Often, when talking about our favourite games of all time, NGB Reviews Editor Jonny will pipe up and casually drop into the conversation that Tetris should wipe the floor with everything from a gameplay perspective. It’s hard to argue with the logic, and it’s equally difficult to improve a classic such as that damn Russian puzzler. Mashing Tetris together with another form of puzzle might sound insane, and… Well… It is. Puyo Puyo Tetris is the result of this maniacal fusion, so let’s get into it.
Game: Puyo Puyo Tetris
Developer: Sonic Team
Publisher: Deep Silver
Reviewed on: PS4 (Review copy provided)
Puyo Puyo is a series that I don’t have much familiarity with, other than knowing that it’s pretty much the same as the classic Dr Robotnik’s Mean Bean Machine on the Mega Drive. The series hasn’t had much fanfare in the West for whatever reason, but it’s a really fun colour-matching game, to the point where my wife said “Oh, like Candy Crush?” – Yes, it’s like Candy Crush, but you match 4 at a time, and you don’t feel your soul escaping through your eyeballs as you play it. If I need to explain the basic concepts of Tetris to you, then I’m seriously confused as to how you ended up on this page.
Anyway, Puyo Puyo Tetris has a slew of modes for both Single and Multiplayer, but let’s kick it off with a discussion about the Story Mode. Story Mode, put simply, is absolutely bat-poop crazy. The game has had a full localisation from the original Japanese, but honestly, they might as well not have bothered. It’s a joyous, incomprehensible mess of anime characters, bright colours and high pitched voices, squealing about the random shapes falling from the sky, and flitting in and out of wormholes. It makes as much sense as a box full of frogs, but I absolutely love it. Making your way between battles pretty much consists of “YOU! YOU SHOULDN’T BE HERE!” “WELL I AM!” “OK LET’S FIGHT!” – and launching you into a game. One of you might be playing Tetris, one of you might be playing Puyo Puyo, you often don’t know until you start the battle. It’s the right kind of random, and you’ll find yourself being thrown into a series of versus battles or score attack games, depending on your progression through the game.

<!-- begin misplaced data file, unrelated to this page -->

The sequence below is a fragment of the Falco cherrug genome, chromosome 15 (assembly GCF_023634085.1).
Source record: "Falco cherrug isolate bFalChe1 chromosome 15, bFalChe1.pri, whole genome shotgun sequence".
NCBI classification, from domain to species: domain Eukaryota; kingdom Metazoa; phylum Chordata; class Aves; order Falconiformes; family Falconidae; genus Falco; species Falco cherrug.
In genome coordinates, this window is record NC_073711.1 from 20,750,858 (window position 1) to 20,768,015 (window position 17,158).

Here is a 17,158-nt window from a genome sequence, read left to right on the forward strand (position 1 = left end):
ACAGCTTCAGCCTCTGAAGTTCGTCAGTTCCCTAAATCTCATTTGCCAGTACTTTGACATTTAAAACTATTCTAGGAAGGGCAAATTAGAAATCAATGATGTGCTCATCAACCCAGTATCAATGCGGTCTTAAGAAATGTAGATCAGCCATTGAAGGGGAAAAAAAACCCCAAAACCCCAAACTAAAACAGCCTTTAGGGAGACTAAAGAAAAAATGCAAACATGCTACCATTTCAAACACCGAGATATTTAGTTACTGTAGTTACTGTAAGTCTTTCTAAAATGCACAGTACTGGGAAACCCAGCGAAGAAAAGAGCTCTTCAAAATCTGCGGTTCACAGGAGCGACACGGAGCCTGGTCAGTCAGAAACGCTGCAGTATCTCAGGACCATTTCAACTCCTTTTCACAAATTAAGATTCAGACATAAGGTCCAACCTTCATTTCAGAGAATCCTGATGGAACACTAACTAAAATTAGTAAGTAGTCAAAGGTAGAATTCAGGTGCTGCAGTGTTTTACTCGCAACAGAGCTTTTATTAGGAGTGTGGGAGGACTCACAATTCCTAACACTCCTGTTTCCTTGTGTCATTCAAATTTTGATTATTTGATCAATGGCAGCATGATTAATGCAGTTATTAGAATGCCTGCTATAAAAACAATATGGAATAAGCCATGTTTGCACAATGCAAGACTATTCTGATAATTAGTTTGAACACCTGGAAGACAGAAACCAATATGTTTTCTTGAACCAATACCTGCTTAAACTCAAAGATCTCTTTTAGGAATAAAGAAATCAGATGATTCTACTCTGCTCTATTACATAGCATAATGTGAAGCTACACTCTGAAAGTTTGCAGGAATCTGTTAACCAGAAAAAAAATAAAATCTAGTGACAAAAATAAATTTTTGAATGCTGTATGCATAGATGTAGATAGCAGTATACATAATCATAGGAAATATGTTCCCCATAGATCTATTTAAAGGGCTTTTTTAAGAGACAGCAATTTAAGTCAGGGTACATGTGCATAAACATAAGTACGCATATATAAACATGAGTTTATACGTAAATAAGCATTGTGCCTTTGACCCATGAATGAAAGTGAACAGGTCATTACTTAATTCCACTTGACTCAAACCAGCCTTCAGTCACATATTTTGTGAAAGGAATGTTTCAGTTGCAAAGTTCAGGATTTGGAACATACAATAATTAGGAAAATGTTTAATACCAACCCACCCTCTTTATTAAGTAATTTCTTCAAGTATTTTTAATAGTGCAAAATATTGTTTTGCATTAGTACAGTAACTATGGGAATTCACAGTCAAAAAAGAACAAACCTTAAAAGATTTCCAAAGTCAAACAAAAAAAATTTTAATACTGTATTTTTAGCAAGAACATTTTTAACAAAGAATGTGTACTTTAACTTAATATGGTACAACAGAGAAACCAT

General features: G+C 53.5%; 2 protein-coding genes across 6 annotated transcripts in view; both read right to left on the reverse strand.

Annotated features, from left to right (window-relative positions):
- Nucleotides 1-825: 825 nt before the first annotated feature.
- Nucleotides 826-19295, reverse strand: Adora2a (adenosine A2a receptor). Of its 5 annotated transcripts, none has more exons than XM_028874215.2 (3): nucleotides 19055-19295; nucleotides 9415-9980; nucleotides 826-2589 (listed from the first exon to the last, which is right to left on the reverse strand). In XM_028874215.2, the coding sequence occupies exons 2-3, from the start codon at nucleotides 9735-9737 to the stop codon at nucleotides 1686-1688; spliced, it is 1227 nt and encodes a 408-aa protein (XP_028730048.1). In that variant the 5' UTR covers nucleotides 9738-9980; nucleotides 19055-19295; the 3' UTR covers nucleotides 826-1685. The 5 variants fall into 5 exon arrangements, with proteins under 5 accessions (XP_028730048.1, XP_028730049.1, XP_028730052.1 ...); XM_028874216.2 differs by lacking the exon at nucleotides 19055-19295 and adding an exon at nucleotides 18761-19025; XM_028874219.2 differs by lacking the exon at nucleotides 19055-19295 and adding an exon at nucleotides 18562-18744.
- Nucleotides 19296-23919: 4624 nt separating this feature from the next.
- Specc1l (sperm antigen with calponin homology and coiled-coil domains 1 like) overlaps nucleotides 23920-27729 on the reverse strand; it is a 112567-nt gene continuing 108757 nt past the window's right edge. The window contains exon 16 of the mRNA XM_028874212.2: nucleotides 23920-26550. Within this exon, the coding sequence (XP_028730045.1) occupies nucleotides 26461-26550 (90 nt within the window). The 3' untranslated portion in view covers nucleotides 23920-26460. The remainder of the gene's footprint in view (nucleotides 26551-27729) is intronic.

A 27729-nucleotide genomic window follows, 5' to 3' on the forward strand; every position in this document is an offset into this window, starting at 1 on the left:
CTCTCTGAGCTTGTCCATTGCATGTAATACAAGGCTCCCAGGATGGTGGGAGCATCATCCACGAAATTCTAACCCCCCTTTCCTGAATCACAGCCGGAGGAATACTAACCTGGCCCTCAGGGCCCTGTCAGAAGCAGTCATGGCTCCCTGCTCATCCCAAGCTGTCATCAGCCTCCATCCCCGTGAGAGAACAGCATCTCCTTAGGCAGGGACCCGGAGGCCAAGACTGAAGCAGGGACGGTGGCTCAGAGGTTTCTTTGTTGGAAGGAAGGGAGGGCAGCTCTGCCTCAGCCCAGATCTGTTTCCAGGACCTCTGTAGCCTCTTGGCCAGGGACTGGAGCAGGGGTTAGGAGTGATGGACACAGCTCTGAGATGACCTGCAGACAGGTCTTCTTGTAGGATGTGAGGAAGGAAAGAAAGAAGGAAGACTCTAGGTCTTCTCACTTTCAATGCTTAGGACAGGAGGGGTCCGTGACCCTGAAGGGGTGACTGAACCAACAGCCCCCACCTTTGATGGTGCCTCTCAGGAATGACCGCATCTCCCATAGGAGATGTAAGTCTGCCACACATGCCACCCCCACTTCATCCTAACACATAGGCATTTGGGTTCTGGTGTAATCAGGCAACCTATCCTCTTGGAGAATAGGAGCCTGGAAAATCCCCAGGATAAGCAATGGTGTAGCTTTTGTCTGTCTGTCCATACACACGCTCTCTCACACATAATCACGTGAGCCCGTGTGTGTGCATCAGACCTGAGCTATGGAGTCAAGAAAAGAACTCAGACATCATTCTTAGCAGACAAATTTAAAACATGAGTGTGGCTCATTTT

Alongside the bonkers story mode, as mentioned above there are tons of other options to get yourself involved in the puzzle-tastic world of Puyo Puyo Tetris. You can either play Tetris, Puyo Puyo, or a bizarre mix of both, in a number of different combinations. Possibly the most mind-bending of all of these is the “Fusion” mode, which allows you to combine the Puyos as you normally would, until a Tetramino drops, squashing any Puyos in its path before regurgitating them from the top of the screen. If it sounds confusing, that’s probably because it is, and it requires an additional layer of skill and concentration to get your head round. Figuring out the exact place to drop a T-piece to squash and reposition all of the Puyos surrounding it and unleash a devastating combo is something that I will one day come to master, but I will be damned if I ever get there any time soon. It is a mode for the most hardened of hardcore, make no mistake. However, it’s not all ridiculous mashups on the same board. If you want to, you can play bog standard Tetris, or bog standard Puyo Puyo. Whichever you decide to play, this game feels damn good. Well, as good as a Tetris/Puyo game can feel! With Tetris, it feels nice and snappy when you quick-drop pieces into position, and provides decent overall feedback as you make your lines and groups in either of the games.
Without a doubt though, my favourite moments with PPT have been in the multiplayer. Allowing one person to play Puyo Puyo and the other to play Tetris is a massive amount of fun, with arguments sure to arise. In fact, this game has been the single biggest cause of unrest in the Ward household over the past week or so, with my insistence that my wife is “Only beating me because Puyo is easier than Tetris” going down like the garbage icons that pepper the battle modes in the game.
In addition to coming out on the PS4, the game is also out on the Switch, with the now customary price premium. It’s a shame that this is the case, as it is a perfect title to showcase Nintendo’s new machine. After all, Tetris was an essential back on the Game Boy, right? Snapping the joycons off the side of the Switch and handing one to your mate is the perfect way to enjoy this on the go, but I’m really not too sure if it justifies the £10 premium that it commands. As I understand it, some weird licensing issues have restricted the PS4 release to physical versions only, which does hamper the convenience of having it available at all times slightly.
Puyo Puyo Tetris, then, is a fantastic fusion of two classic puzzle game archetypes, with some genuinely insane moments in the story mode, and a bunch of ways to keep your brain taxed all the way through your time with it. A near perfect blend of two excellent puzzle franchises, Puyo Puyo Tetris deserves your time, even if its story mode is as nonsensical as they come.